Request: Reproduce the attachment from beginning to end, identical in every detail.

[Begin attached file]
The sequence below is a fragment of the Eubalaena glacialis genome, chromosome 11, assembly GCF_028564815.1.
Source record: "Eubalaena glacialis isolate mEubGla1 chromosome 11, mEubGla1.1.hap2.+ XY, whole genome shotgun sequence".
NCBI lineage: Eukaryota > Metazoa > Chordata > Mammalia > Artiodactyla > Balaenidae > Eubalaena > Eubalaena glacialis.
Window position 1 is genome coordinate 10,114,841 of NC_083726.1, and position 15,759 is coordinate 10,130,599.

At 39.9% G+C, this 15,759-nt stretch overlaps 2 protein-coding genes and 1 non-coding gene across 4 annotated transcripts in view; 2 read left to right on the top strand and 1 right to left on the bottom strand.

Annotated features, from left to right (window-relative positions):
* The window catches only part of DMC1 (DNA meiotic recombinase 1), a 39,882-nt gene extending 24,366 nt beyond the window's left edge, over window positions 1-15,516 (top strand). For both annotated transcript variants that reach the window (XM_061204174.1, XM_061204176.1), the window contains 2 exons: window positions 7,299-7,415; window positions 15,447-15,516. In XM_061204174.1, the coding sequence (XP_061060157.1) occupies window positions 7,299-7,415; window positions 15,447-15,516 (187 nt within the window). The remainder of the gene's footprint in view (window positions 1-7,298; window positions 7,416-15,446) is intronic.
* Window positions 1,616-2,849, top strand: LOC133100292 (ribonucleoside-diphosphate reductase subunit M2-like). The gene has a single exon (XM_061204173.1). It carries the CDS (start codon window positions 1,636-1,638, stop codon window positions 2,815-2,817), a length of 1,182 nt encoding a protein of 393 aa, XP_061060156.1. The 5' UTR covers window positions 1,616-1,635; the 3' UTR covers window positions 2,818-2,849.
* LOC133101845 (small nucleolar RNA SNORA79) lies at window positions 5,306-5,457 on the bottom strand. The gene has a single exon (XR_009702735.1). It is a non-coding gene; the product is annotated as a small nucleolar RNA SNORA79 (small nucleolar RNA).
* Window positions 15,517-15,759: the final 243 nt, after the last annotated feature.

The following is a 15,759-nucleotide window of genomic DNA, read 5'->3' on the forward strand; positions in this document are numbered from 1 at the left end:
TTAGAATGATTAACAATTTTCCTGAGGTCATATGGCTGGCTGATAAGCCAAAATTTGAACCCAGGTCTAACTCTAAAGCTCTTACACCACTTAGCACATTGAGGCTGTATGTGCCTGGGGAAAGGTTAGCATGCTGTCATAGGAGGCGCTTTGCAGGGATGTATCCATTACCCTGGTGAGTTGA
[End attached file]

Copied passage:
The sequence below is a fragment of the Eubalaena glacialis genome, chromosome 11, assembly GCF_028564815.1.
Source record: "Eubalaena glacialis isolate mEubGla1 chromosome 11, mEubGla1.1.hap2.+ XY, whole genome shotgun sequence".
NCBI lineage: Eukaryota > Metazoa > Chordata > Mammalia > Artiodactyla > Balaenidae > Eubalaena > Eubalaena glacialis.
Window position 1 is genome coordinate 10,114,841 of NC_083726.1, and position 15,759 is coordinate 10,130,599.

At 39.9% G+C, this 15,759-nt stretch overlaps 2 protein-coding genes and 1 non-coding gene across 4 annotated transcripts in view; 2 read left to right on the top strand and 1 right to left on the bottom strand.

Annotated features, from left to right (window-relative positions):
* The window catches only part of DMC1 (DNA meiotic recombinase 1), a 39,882-nt gene extending 24,366 nt beyond the window's left edge, over window positions 1-15,516 (top strand). For both annotated transcript variants that reach the window (XM_061204174.1, XM_061204176.1), the window contains 2 exons: window positions 7,299-7,415; window positions 15,447-15,516. In XM_061204174.1, the coding sequence (XP_061060157.1) occupies window positions 7,299-7,415; window positions 15,447-15,516 (187 nt within the window). The remainder of the gene's footprint in view (window positions 1-7,298; window positions 7,416-15,446) is intronic.
* Window positions 1,616-2,849, top strand: LOC133100292 (ribonucleoside-diphosphate reductase subunit M2-like). The gene has a single exon (XM_061204173.1). It carries the CDS (start codon window positions 1,636-1,638, stop codon window positions 2,815-2,817), a length of 1,182 nt encoding a protein of 393 aa, XP_061060156.1. The 5' UTR covers window positions 1,616-1,635; the 3' UTR covers window positions 2,818-2,849.
* LOC133101845 (small nucleolar RNA SNORA79) lies at window positions 5,306-5,457 on the bottom strand. The gene has a single exon (XR_009702735.1). It is a non-coding gene; the product is annotated as a small nucleolar RNA SNORA79 (small nucleolar RNA).
* Window positions 15,517-15,759: the final 243 nt, after the last annotated feature.

The following is a 15,759-nucleotide window of genomic DNA, read 5'->3' on the forward strand; positions in this document are numbered from 1 at the left end:
TTAGAATGATTAACAATTTTCCTGAGGTCATATGGCTGGCTGATAAGCCAAAATTTGAACCCAGGTCTAACTCTAAAGCTCTTACACCACTTAGCACATTGAGGCTGTATGTGCCTGGGGAAAGGTTAGCATGCTGTCATAGGAGGCGCTTTGCAGGGATGTATCCATTACCCTGGTGAGTTGA